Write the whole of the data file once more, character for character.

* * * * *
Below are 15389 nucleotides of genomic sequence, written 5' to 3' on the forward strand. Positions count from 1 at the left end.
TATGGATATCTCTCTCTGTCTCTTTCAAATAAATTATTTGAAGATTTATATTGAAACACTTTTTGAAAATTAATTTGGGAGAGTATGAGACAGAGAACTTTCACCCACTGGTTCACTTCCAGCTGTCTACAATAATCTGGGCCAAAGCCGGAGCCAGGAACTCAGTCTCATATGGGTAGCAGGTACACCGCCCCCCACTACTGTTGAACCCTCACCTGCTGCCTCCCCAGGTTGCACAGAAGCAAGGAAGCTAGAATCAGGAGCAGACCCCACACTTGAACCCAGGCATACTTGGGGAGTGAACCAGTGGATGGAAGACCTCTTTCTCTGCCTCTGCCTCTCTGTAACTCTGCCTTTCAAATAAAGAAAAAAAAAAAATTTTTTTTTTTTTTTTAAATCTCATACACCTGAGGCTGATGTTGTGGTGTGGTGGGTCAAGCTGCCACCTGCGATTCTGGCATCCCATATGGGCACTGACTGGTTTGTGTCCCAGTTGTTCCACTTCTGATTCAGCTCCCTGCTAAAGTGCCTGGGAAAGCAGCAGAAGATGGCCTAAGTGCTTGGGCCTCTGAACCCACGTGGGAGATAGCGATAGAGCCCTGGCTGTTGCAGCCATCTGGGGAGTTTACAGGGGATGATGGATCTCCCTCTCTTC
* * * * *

Below are 15389 nucleotides of genomic sequence, written 5' to 3' on the forward strand. Positions count from 1 at the left end.
TATGGATATCTCTCTCTGTCTCTTTCAAATAAATTATTTGAAGATTTATATTGAAACACTTTTTGAAAATTAATTTGGGAGAGTATGAGACAGAGAACTTTCACCCACTGGTTCACTTCCAGCTGTCTACAATAATCTGGGCCAAAGCCGGAGCCAGGAACTCAGTCTCATATGGGTAGCAGGTACACCGCCCCCCACTACTGTTGAACCCTCACCTGCTGCCTCCCCAGGTTGCACAGAAGCAAGGAAGCTAGAATCAGGAGCAGACCCCACACTTGAACCCAGGCATACTTGGGGAGTGAACCAGTGGATGGAAGACCTCTTTCTCTGCCTCTGCCTCTCTGTAACTCTGCCTTTCAAATAAAGAAAAAAAAAAAATTTTTTTTTTTTTTTTAAATCTCATACACCTGAGGCTGATGTTGTGGTGTGGTGGGTCAAGCTGCCACCTGCGATTCTGGCATCCCATATGGGCACTGACTGGTTTGTGTCCCAGTTGTTCCACTTCTGATTCAGCTCCCTGCTAAAGTGCCTGGGAAAGCAGCAGAAGATGGCCTAAGTGCTTGGGCCTCTGAACCCACGTGGGAGATAGCGATAGAGCCCTGGCTGTTGCAGCCATCTGGGGAGTTTACAGGGGATGATGGATCTCCCTCTCTTC